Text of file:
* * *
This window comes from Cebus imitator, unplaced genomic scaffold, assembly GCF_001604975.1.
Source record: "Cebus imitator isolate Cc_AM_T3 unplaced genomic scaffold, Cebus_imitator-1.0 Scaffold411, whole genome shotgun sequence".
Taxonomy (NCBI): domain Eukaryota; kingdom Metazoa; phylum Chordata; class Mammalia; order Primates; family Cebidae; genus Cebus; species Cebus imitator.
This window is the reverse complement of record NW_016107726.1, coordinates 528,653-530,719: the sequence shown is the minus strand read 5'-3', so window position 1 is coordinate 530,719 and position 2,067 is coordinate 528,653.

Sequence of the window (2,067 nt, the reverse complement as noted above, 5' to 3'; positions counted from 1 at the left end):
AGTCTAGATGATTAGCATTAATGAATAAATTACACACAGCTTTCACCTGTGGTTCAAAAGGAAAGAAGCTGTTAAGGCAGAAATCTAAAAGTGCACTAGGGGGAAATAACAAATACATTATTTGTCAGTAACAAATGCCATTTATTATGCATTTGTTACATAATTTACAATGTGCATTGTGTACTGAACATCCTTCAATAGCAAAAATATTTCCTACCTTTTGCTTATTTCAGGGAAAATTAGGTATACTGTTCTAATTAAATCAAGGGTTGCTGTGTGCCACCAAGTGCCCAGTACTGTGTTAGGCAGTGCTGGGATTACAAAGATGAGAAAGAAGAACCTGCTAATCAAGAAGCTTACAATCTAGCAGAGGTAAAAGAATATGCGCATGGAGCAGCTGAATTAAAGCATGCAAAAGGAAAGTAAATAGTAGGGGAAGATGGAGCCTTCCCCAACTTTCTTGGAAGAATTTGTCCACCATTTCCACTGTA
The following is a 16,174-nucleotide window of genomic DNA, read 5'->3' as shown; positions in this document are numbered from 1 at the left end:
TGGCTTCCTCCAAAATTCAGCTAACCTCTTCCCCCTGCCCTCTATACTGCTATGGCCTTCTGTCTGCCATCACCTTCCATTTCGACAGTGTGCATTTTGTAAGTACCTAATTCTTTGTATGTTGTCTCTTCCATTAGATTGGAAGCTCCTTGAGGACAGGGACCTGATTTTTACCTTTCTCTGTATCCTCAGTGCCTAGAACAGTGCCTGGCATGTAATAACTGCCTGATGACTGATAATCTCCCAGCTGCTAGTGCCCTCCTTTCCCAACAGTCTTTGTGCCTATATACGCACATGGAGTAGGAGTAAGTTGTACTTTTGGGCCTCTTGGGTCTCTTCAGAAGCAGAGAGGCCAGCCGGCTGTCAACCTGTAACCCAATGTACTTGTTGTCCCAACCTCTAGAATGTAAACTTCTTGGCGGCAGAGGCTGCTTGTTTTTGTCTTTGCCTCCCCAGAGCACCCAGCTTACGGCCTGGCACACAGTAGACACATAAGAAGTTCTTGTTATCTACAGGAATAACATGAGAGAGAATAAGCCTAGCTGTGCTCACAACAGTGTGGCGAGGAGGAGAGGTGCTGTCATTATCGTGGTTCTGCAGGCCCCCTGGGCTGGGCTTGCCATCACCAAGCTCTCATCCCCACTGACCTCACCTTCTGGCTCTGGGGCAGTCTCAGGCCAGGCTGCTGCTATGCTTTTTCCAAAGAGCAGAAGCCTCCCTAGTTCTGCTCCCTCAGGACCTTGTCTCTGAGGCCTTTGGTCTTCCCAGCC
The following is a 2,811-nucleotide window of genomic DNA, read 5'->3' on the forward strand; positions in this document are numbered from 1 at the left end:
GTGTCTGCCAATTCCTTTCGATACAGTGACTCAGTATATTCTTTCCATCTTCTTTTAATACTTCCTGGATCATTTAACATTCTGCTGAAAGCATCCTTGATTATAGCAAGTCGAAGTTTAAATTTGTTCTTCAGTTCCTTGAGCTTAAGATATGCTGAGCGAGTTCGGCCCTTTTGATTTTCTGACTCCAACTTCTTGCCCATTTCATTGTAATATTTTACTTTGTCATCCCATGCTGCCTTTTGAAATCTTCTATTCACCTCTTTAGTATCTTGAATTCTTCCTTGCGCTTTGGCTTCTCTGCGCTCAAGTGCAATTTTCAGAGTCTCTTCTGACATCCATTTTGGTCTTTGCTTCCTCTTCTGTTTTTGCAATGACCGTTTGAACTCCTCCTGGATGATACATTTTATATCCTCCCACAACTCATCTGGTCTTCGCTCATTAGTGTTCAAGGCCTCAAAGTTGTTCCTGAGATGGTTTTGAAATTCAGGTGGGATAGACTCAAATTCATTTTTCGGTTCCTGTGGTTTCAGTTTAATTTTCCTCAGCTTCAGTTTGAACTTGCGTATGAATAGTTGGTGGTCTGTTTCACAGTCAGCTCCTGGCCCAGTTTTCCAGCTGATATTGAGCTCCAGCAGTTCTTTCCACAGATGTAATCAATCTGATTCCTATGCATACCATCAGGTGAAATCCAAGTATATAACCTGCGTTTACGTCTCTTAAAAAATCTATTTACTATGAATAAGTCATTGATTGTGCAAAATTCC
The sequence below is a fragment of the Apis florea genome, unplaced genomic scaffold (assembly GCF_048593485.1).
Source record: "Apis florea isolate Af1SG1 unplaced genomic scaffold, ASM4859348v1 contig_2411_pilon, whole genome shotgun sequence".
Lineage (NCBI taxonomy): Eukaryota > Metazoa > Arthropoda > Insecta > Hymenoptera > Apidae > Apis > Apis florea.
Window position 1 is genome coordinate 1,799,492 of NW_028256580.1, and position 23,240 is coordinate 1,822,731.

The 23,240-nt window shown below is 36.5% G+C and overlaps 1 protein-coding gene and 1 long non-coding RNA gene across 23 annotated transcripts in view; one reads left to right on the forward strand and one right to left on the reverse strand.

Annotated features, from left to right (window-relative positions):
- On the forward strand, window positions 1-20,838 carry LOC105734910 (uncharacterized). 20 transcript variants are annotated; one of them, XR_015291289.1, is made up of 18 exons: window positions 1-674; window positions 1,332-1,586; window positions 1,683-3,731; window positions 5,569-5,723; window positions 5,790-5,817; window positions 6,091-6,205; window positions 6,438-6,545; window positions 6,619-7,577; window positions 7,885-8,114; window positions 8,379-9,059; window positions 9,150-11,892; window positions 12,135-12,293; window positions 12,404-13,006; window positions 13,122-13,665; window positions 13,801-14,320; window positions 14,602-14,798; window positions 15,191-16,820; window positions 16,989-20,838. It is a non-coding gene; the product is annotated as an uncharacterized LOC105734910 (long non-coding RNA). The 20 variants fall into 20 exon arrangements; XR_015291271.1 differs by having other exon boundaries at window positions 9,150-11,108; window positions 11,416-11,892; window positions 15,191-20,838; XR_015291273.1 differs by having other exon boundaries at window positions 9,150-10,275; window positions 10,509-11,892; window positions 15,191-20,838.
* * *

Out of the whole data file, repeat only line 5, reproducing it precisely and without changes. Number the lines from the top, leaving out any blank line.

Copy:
Sequence of the window (2,067 nt, the reverse complement as noted above, 5' to 3'; positions counted from 1 at the left end):